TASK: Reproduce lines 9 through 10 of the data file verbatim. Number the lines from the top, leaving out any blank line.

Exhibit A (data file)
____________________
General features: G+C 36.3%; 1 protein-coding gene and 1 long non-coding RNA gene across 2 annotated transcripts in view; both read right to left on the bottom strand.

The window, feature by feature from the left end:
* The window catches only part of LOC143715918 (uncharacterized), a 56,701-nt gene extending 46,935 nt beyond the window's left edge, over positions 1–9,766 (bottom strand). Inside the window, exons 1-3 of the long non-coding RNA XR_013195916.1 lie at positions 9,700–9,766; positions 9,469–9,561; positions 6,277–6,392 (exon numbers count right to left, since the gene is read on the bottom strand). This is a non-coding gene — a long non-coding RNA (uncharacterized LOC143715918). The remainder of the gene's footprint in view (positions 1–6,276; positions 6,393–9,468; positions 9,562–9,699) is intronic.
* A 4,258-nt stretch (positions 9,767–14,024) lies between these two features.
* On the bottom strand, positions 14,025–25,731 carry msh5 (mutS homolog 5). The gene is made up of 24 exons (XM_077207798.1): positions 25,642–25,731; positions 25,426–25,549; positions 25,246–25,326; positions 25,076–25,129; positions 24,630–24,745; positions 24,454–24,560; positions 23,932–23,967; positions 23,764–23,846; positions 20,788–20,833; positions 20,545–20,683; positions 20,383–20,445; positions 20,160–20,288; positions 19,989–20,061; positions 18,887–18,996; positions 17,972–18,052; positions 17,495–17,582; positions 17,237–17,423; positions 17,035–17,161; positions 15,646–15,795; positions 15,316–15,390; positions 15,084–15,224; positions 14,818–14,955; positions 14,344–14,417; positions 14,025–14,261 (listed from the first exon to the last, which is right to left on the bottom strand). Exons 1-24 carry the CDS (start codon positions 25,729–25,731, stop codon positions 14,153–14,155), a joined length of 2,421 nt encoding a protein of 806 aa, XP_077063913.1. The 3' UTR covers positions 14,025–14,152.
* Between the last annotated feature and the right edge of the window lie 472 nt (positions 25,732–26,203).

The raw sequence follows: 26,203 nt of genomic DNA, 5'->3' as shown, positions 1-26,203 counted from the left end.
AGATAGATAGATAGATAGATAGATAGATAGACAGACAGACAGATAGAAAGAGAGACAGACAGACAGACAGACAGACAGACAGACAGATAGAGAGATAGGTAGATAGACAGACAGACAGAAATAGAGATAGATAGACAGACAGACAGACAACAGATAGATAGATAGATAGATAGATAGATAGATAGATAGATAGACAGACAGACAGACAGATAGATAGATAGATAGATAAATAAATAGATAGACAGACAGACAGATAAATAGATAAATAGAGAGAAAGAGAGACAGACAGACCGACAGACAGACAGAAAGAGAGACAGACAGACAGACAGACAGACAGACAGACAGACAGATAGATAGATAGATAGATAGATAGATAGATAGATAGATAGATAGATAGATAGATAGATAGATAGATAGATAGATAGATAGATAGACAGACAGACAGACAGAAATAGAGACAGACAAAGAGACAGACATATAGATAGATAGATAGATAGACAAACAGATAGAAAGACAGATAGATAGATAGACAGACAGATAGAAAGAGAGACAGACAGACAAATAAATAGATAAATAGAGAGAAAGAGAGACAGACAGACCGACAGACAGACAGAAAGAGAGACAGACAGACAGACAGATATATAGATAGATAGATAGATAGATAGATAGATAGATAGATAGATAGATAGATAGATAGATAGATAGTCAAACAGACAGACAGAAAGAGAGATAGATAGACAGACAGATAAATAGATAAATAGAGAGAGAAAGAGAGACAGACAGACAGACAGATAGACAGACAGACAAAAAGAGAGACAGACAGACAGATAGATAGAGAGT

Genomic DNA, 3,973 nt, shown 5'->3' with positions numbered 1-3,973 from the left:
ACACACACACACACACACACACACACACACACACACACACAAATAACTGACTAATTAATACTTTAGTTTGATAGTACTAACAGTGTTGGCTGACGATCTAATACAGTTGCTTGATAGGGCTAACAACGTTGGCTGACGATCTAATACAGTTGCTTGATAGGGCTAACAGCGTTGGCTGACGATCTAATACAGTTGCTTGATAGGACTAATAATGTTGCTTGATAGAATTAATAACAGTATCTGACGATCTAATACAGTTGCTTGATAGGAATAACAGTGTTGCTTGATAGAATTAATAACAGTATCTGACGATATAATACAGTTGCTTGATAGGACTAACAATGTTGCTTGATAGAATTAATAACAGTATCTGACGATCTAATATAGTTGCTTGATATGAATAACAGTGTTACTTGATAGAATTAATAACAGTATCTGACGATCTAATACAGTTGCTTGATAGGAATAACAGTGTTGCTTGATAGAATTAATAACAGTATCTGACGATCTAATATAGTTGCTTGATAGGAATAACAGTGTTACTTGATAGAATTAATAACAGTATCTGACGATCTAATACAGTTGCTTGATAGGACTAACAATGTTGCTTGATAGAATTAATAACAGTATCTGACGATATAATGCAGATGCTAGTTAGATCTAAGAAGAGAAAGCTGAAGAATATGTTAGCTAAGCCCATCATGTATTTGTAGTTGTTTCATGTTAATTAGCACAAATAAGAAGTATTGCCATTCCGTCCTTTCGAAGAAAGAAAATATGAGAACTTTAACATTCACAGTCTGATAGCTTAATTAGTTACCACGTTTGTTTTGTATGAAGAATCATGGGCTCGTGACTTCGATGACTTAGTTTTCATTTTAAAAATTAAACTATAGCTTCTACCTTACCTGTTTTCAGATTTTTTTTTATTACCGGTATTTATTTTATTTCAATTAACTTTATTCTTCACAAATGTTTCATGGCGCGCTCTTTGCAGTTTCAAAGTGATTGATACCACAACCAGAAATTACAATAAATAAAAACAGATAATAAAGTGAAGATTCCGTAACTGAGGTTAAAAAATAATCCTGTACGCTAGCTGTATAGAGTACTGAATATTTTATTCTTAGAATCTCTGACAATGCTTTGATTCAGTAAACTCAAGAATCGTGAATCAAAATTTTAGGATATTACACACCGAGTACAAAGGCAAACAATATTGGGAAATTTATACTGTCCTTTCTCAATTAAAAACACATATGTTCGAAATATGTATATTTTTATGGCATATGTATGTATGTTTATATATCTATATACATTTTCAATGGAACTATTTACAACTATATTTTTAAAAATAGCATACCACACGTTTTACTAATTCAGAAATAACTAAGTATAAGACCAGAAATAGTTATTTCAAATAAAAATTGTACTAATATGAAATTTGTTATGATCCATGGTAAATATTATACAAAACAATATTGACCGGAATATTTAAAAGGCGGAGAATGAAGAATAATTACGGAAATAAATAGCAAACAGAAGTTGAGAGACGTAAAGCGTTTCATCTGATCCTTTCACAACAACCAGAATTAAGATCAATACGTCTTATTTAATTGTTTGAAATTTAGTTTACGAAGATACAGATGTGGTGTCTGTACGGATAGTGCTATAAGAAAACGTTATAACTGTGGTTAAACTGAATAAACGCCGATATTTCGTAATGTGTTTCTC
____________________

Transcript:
Genomic DNA, 3,973 nt, shown 5'->3' with positions numbered 1-3,973 from the left:
ACACACACACACACACACACACACACACACACACACACACAAATAACTGACTAATTAATACTTTAGTTTGATAGTACTAACAGTGTTGGCTGACGATCTAATACAGTTGCTTGATAGGGCTAACAACGTTGGCTGACGATCTAATACAGTTGCTTGATAGGGCTAACAGCGTTGGCTGACGATCTAATACAGTTGCTTGATAGGACTAATAATGTTGCTTGATAGAATTAATAACAGTATCTGACGATCTAATACAGTTGCTTGATAGGAATAACAGTGTTGCTTGATAGAATTAATAACAGTATCTGACGATATAATACAGTTGCTTGATAGGACTAACAATGTTGCTTGATAGAATTAATAACAGTATCTGACGATCTAATATAGTTGCTTGATATGAATAACAGTGTTACTTGATAGAATTAATAACAGTATCTGACGATCTAATACAGTTGCTTGATAGGAATAACAGTGTTGCTTGATAGAATTAATAACAGTATCTGACGATCTAATATAGTTGCTTGATAGGAATAACAGTGTTACTTGATAGAATTAATAACAGTATCTGACGATCTAATACAGTTGCTTGATAGGACTAACAATGTTGCTTGATAGAATTAATAACAGTATCTGACGATATAATGCAGATGCTAGTTAGATCTAAGAAGAGAAAGCTGAAGAATATGTTAGCTAAGCCCATCATGTATTTGTAGTTGTTTCATGTTAATTAGCACAAATAAGAAGTATTGCCATTCCGTCCTTTCGAAGAAAGAAAATATGAGAACTTTAACATTCACAGTCTGATAGCTTAATTAGTTACCACGTTTGTTTTGTATGAAGAATCATGGGCTCGTGACTTCGATGACTTAGTTTTCATTTTAAAAATTAAACTATAGCTTCTACCTTACCTGTTTTCAGATTTTTTTTTATTACCGGTATTTATTTTATTTCAATTAACTTTATTCTTCACAAATGTTTCATGGCGCGCTCTTTGCAGTTTCAAAGTGATTGATACCACAACCAGAAATTACAATAAATAAAAACAGATAATAAAGTGAAGATTCCGTAACTGAGGTTAAAAAATAATCCTGTACGCTAGCTGTATAGAGTACTGAATATTTTATTCTTAGAATCTCTGACAATGCTTTGATTCAGTAAACTCAAGAATCGTGAATCAAAATTTTAGGATATTACACACCGAGTACAAAGGCAAACAATATTGGGAAATTTATACTGTCCTTTCTCAATTAAAAACACATATGTTCGAAATATGTATATTTTTATGGCATATGTATGTATGTTTATATATCTATATACATTTTCAATGGAACTATTTACAACTATATTTTTAAAAATAGCATACCACACGTTTTACTAATTCAGAAATAACTAAGTATAAGACCAGAAATAGTTATTTCAAATAAAAATTGTACTAATATGAAATTTGTTATGATCCATGGTAAATATTATACAAAACAATATTGACCGGAATATTTAAAAGGCGGAGAATGAAGAATAATTACGGAAATAAATAGCAAACAGAAGTTGAGAGACGTAAAGCGTTTCATCTGATCCTTTCACAACAACCAGAATTAAGATCAATACGTCTTATTTAATTGTTTGAAATTTAGTTTACGAAGATACAGATGTGGTGTCTGTACGGATAGTGCTATAAGAAAACGTTATAACTGTGGTTAAACTGAATAAACGCCGATATTTCGTAATGTGTTTCTC